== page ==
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Visitors to Monaco cannot donate blood for over a month

Anyone who spends just a single night in the Principality cannot donate for 28 days to avoid spreading West Nile virus

Visitors to Monaco will not be able to donate blood for 28 days after their stay in the Principality, regardless of how long or short their time here was. The decision has been taken by the French Blood Establishment (EFS) in a bid to minimise the likelihood of spreading the West Nile virus, a disease transmitted via mosquitoes and endemic to the south of France and neighbouring regions.

It is not just in Monaco where the precaution has been taken. The entire Provence-Alpes-Côte d’Azur has implemented the same measure since the beginning of October and it will remain in place until the end of November. At this point, the climate will not be conducive to mosquitoes in the area, meaning that the risk of transmission of the disease will no longer be a risk.


The virus originates – as the name suggests – in Africa. The largest known outbreak occurred in South Africa in 1974, when 3,000 people were diagnosed with the disease following a particularly rainy period. In 2010, Greece experienced an epidemic of 262 cases, while France has suffered from sporadic outbreaks since the 1960s. This year, there have already been over 20 cases diagnosed in the PACA region, leading to the current ban on blood donations.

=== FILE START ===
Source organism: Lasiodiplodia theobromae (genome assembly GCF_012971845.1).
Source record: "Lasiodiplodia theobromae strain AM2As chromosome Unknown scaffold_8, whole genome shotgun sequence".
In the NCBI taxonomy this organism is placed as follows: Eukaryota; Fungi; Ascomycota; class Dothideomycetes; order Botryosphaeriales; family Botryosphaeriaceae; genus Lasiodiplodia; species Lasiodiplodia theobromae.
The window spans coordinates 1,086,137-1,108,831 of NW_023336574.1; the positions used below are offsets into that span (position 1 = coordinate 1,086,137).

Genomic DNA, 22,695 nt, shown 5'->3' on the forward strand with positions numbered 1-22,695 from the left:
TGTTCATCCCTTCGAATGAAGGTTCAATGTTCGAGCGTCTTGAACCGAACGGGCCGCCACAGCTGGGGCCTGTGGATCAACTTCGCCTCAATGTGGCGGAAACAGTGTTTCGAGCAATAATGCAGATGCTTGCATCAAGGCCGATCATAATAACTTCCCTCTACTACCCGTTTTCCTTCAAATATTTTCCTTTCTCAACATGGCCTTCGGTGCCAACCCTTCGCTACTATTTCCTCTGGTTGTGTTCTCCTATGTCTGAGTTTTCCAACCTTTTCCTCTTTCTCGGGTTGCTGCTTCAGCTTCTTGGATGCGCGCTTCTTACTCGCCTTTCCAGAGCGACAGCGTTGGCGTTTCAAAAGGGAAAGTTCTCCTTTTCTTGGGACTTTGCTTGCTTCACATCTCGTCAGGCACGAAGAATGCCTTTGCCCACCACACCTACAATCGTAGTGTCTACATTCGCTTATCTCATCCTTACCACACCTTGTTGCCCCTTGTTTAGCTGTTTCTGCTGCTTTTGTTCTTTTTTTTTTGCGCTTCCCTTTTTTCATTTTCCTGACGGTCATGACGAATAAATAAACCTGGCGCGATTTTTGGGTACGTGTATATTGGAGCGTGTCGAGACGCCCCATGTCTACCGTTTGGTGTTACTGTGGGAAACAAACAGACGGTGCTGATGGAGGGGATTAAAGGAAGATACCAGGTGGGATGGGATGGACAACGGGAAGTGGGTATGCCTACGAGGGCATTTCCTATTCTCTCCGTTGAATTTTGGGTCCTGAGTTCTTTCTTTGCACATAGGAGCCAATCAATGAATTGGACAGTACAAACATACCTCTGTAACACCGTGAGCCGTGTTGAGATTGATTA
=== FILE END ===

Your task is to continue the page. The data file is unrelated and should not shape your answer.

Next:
In over 80% of cases, those suffering from the West Nile virus will not exhibit any symptoms and will recover fully without any treatment. However, in 20% of cases, the sufferers can develop West Nile fever, leading to aches, fatigue, nausea and vomiting, with the chance of skin blemishes. In extreme cases, it can lead to neurological complications including encephalitis and meningitis, and in certain scenarios can even result in death.

The virus is not contagious and cannot be passed via human contact alone, but rather through mosquito bites. However, once the disease is present in the bloodstream, there is a small but not insignificant danger that it can be transmitted via blood transfusion. It is for this reason that the EFS have taken the decision to prohibit donation from those in the affected areas until the risk has passed.

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